This ad absurdum DIY philosophy will come as no surprise to anyone familiar with Adams’ oeuvre. At 30-something, she boasts an unusually long string of solo exhibits — due to the fact that her first was at age 23, while she was still attending UCLA as an undergraduate. Her pivotal work was a classic in what might be called stripped-down performative design — the kind of event that derives a wealth of conceptual significance and emotional impact from a slight shift of the spatial relationship between 2- or 3-D objects. (Think Chris Burden’s arm and a copper-jacket .22 long-rifle bullet or Jeffrey Vallance’s relocation of Blinky the Friendly Hen from supermarket display to pet cemetery.)
In Adams’ Official Cannibal Status (1993), the object in question was a tiny chunk of human flesh donated by a fellow student, which Adams — a vegetarian since childhood — displaced into her digestive tract in front of witnesses, then documented with a framed, notarized affidavit, triggering one of our species’ deepest taboos with a clinical and bureaucratic dispassion bridling with Kafkaesque irony. The elegant formal economy of Adams’ gesture notwithstanding, it was the work’s unrepentant theatricality, outrageous humor and narrative conceit that made it remarkable in the dry context of conceptualist-art practice. It doesn’t get much juicier than raw meat...
Read the rest here.
Flights of Fancy, 2008, Installation Shot (Steve Turner Contemporary)
Ms. American Woman: The Winners Circle, 1998, Photograph, Pumps, Vitrine & Notarized Certificate (ACE Gallery)
Official Cannibal Status, 1993 (Detail), Ink on Paper (ACE Gallery)
Friday, July 4, 2008
Sorry for the no posts, the last thing I want to do in my spare time is sit at the computer. I've been sorting out my art archives, scraping off the rat shit and putting everything in strict chronological order. Pictures to follow. In the meantime, Bo Diddley died. Velvets drummer Moe Tucker recorded his signature tune several times, including this version from her OOP solo debut DIY masterpiece Playin Possum. "I saw him live for the first time in '63 when he was with Jerome and all those guys," recalled Moe in a PSF interview "In person, it was just stunning. One of my things was that I vowed to record "Bo Diddley" every time I went to the studio. Then Kostek reared his ugly head and said 'when you record for a label, part of the contract is that you won't record those songs for X years.' So, I couldn't really record that again for the next one and that really pissed me off. I really wanted to do that one on EVERY record. And if I ever got it right, I'd stop. (laughs)"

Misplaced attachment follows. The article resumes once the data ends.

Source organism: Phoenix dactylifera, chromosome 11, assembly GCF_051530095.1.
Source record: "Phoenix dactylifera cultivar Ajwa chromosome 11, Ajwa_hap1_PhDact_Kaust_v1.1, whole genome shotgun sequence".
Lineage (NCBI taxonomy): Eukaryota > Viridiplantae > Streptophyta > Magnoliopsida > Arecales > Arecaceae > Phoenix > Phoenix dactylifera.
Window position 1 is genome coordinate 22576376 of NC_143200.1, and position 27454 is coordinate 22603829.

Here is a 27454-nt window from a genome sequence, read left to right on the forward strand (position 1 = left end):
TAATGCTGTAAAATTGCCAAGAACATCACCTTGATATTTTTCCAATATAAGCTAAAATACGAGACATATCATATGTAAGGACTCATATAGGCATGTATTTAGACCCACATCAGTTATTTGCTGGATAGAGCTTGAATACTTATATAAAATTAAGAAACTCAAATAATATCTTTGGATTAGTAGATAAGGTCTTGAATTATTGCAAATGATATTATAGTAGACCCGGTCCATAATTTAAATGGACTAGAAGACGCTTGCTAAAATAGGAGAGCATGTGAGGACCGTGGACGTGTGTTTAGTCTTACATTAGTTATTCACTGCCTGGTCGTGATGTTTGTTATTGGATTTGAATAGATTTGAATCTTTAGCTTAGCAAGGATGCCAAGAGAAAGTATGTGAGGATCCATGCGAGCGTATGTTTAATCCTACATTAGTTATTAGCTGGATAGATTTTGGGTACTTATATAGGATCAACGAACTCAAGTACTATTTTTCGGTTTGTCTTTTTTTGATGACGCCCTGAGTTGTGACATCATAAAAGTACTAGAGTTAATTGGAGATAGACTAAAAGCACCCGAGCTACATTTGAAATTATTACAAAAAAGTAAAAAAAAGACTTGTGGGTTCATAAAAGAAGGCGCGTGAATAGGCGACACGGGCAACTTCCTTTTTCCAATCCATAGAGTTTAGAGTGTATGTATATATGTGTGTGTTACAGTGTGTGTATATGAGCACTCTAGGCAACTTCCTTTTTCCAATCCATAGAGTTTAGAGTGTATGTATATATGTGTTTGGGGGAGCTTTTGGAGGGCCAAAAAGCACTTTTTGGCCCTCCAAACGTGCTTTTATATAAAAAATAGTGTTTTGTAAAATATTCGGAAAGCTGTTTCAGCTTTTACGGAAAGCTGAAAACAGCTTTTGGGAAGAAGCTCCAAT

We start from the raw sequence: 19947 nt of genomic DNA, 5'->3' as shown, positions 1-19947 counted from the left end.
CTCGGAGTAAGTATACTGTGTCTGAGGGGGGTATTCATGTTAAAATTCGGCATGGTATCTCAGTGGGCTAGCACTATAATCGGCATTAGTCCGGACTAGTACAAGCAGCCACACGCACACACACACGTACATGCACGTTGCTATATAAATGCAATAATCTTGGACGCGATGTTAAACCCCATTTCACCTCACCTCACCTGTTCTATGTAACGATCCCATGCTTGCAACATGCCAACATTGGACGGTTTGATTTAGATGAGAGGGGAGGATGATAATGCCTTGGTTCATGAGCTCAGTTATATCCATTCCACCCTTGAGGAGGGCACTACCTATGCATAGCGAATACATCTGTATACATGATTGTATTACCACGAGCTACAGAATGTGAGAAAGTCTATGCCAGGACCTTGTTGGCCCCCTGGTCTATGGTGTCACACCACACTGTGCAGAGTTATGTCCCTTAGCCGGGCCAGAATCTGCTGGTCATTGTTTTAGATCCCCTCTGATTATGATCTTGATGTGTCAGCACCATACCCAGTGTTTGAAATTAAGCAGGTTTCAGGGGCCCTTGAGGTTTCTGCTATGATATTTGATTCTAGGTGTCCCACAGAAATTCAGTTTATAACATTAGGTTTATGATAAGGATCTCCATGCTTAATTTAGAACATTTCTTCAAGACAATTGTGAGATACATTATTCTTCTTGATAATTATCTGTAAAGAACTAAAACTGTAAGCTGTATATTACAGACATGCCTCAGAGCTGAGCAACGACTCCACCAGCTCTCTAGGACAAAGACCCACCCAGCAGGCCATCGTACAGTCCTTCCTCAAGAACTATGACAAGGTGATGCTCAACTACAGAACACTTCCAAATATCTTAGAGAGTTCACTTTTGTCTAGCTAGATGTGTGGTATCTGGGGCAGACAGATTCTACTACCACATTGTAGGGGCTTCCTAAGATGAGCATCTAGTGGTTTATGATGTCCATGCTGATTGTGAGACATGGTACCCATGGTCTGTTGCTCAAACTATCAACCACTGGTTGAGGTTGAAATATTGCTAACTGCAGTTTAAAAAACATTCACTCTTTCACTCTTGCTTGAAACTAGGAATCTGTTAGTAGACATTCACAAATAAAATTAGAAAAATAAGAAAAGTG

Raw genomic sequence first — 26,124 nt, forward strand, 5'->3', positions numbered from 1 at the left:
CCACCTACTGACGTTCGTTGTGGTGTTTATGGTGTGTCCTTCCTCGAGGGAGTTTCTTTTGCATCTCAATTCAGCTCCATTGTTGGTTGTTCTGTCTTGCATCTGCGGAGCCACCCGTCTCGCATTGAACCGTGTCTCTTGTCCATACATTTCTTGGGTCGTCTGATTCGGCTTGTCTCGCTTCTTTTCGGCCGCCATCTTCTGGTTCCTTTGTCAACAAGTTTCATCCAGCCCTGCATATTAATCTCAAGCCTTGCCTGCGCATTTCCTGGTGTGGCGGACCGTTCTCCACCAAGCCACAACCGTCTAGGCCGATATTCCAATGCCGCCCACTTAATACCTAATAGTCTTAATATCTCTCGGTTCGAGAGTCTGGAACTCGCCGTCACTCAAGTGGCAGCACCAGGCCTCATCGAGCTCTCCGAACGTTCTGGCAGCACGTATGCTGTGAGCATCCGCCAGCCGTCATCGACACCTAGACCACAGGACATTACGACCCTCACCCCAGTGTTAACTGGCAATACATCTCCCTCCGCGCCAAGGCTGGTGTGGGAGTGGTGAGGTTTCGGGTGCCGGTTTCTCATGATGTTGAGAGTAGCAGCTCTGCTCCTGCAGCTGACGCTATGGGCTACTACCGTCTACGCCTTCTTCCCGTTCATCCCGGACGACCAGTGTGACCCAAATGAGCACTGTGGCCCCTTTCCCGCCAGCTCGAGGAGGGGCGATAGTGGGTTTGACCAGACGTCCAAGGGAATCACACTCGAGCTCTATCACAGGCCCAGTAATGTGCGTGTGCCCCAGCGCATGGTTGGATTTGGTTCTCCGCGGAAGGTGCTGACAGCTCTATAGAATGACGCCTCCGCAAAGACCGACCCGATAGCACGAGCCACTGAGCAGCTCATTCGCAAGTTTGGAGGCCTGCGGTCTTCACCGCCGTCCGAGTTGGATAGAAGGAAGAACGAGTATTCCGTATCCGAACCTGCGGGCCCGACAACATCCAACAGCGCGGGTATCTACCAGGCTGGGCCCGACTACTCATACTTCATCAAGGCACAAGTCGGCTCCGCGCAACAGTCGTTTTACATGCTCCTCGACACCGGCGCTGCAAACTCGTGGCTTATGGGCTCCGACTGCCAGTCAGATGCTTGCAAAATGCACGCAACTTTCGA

Another great interview I found, while sniffing around the web as regards Eduardo Paolozzi is this three-way - on the occasion of his disastrous 1971 Tate retrospective - between Eduardo, J.G. Ballard and Frank Whitford (author of The Ultimate 3-D Pop-up Art Book and a swell LAT rant about Derrida as well as Paolozzi's Guardian obit, the catalog for his disastrous 1971 Tate retrospective, and an extensive if raggedly transcribed online interview.) Ballard, in high CRASH mode, observes "Although our central nervous systems have been handed to us on a plate by millions of years of evolution, have been trained to respond to violence at the level of finger-tip and nerve-ending, in fact now our only experience of violence is in the head, in terms of our imagination, the last place where we were designed to deal with violence. We have absolutely no biological training to deal with violence in imaginative terms. And our whole inherited expertise for dealing with violence, our central nervous systems, our musculature, our senses, our ability to run fast or to react quickly, our reflexes, all that inherited expertise is never used." Ballard goes on to describe his legendary April 1970 exhibit of crashed cars at the New Arts Lab in London. The above photo shows Paolozzi (on the occasion of his disastrous 1971 Tate retrospective) and Ballard immediately above the arm of Euphoria Bliss.
All of which is my roundabout way of suggesting you check out Brian Bress' new video for Wounded Lion's Pony People on youtube, then, if you're in the neighborhood, go to their FREE live performance at the Echo on Monday (July 7). They go on around 10:30 is what I heard.